Thursday, January 31, 2008

In Support of the Levy

The formal campaign in support of the 9.5 mill Permanent Operating Levy is now underway, with the website up and the official campaign brochure posted online.

While I'm happy that the theme of the campaign is not the typical "if you love your kids, vote for the levy" approach, the information given still lacks any real depth. It does not say, for example, that 90% of the operating costs of the district are the salaries and benefits of the teachers, staff and administration, or that it is the rate in which salaries and benefits increase which is driving the need for this additional levy. This is not a criticism of teacher salaries, but rather disappointment that such vital information is withheld.

There is one misrepresentation in the brochure that warrants mentioning: the gap between projected revenue and projected expenses is $4 million in 2008-09, $18.2 million in 2009-10, and $3 million in 2010-11, but the total impact is $51 million, not $25 million (go here for further discussion).

I will once more cringe at the characterization that "State law does not allow a public school district’s property tax revenues to rise with inflation or increased costs." What state law (HB920) does not allow is for your tax bill to increase just because your home is reappraised at a higher value. Most would believe that's a good thing, but not our school leadership.

I wish the campaign team would explain out why in the past 10 years, the number of employees in the district (including teachers, administrators and staff) has grown at 1.8 times the rate of student growth. Note that this disproportionate growth is in job categories other than regular classroom teachers, which has remained at a 20:1 student/teacher ratio for the last decade. It's not just the raise and benefits packages that are generating increased costs, it's the total number of employees on the payroll.

The campaign committee is asking community members to host in-home neighborhood meetings - inviting officials from the school district or the campaign committee to speak.

If you would like to hold a home meeting, I volunteer to be the speaker. I have developed a presentation that tells the Big Picture story in a way few hear in our community. Those who have heard it so far seem to agree.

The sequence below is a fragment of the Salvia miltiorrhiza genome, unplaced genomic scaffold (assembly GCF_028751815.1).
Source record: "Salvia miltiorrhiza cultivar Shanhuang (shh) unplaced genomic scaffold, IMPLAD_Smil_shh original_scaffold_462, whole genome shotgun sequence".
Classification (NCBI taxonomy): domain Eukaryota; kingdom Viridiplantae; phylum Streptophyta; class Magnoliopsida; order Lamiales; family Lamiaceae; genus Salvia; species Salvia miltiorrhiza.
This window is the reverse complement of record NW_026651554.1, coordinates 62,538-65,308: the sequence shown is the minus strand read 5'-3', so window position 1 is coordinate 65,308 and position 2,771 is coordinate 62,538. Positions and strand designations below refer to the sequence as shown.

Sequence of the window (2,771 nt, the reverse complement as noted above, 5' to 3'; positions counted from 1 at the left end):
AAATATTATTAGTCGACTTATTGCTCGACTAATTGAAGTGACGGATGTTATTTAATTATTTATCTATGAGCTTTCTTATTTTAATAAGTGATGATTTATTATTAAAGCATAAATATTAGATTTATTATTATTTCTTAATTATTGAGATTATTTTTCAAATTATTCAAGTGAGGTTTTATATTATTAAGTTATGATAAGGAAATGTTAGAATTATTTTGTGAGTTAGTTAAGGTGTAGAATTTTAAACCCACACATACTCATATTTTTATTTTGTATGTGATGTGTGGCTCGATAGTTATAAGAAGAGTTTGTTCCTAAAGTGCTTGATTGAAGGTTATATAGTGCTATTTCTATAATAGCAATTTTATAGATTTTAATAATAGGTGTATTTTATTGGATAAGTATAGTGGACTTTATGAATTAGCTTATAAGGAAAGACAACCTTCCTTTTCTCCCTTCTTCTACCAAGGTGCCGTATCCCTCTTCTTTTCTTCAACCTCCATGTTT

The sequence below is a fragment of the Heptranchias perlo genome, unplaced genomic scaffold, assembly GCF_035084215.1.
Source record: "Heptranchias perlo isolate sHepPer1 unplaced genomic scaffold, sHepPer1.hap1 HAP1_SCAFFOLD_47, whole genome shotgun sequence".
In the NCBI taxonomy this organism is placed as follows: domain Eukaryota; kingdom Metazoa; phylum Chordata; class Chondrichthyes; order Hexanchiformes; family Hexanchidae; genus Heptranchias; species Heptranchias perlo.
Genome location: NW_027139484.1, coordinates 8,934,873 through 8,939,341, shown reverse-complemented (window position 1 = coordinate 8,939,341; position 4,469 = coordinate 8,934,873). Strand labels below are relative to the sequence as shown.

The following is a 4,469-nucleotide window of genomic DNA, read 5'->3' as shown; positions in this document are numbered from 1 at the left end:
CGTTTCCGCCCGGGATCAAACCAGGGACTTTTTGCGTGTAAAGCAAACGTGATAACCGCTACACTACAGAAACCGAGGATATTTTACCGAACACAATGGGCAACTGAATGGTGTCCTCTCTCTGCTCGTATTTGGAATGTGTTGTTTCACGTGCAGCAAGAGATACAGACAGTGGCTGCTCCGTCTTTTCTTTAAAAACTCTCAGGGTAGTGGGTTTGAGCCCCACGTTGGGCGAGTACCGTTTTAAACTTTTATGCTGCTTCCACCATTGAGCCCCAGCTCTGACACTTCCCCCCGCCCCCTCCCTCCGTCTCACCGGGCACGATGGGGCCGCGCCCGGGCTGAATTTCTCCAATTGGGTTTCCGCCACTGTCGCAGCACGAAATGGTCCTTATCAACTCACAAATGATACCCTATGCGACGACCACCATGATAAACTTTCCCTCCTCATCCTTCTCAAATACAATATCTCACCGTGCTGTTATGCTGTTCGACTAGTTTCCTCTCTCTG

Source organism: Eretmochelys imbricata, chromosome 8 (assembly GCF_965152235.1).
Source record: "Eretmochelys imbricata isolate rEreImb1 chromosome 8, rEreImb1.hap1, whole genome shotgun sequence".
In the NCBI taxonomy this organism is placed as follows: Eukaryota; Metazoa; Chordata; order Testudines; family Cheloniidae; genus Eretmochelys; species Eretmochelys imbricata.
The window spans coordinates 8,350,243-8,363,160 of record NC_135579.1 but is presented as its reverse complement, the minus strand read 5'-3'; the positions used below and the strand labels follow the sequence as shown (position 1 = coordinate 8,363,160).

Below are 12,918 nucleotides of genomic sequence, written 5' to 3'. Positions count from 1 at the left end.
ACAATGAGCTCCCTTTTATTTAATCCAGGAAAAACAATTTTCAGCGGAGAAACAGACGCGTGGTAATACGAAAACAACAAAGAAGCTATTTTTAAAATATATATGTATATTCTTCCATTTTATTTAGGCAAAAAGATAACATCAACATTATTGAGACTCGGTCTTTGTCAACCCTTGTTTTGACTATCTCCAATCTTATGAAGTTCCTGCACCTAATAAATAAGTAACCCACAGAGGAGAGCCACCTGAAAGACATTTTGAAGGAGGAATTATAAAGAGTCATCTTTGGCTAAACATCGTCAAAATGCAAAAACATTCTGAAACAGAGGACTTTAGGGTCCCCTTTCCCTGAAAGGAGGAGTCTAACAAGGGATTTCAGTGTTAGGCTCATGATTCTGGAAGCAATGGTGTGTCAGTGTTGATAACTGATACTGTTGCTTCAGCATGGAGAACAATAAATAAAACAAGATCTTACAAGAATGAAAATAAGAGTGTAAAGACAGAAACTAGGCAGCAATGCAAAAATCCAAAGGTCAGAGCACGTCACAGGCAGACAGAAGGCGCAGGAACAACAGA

Contact me at if you are interested.

Tuesday, January 29, 2008

More Kinds of Taxes

Ohio law allows for the formation an entity called a Community Development Authority, which can levy property taxes to help pay for the burden a community bears as a result of new homebuilding. Such a tax applies only to new developments, and therefore has some of the same characteristics as Impact Fees. New Albany has used a 5 mill levy by its Community Development Authority to help pay for a new high school, a fire station and roads.

Some are suggesting that a Community Development Authority be established in the Big Darby Accord zone, and that a 10 mill levy be collected on new development. It is proposed that this money be used to buy open space and to build roads and sewers. Of course the developers say it will hurt their business.

Buying open space can be a good thing. The more acreage that is taken out of development, the better for the whole community. I haven't done the math, but I suspect that it may be true that it's cheaper to buy up 1,000 acres of open land than it is to scale up the school system to handle 4,000 more kids. You pay for the land only once, but you have to pay for the school staff necessary for those kids forever. For 4,000 kids, we would need at least 200 teachers which cost the district perhaps $75,000/yr each. That's $1.5 million/yr.

If land sells for $25,000/acre, then 1,000 acres would cost $25 million. That's a 16 year break-even. If you take into account the escalating salary and benefit costs, it's probably closer to 10 years.

Makes sense to me.

State Budget Woes - What about Schools?

Governor Strickland has put out the warning that the State's budget forecast looks pretty gloomy. We have to assume that this means Hilliard City Schools will see no relief from the funding freeze we've been living with for the last couple of years. In fact, we need to be concerned that our State funding might be further cut if that's what it takes to balance the State budget. Remember that the State cannot run at a deficit (although it can dip into reserves), and that certain programs - notably Medicaid - are seen to have a somewhat higher priority than funding so-called affluent school districts such as Hilliard.

This is part of the Perfect Storm I've been writing about for months: a) renegotiation of the employee union contracts; b) competition for state funding when the so-called affluent suburbans are in the minority in the General Assembly; and, c) the exhaustion of District's cash reserves.

Dimon McPherson, a member of the School Board for Olentangy Schools, was quoted as saying in regard to their funding situation: "the March 4 issue has to pass or it will bring about permanent and staggering changes that we might not recover from." Mr. McPherson is the former CEO of Nationwide Insurance, and knows his way around finances. His observation about their funding situation is sobering.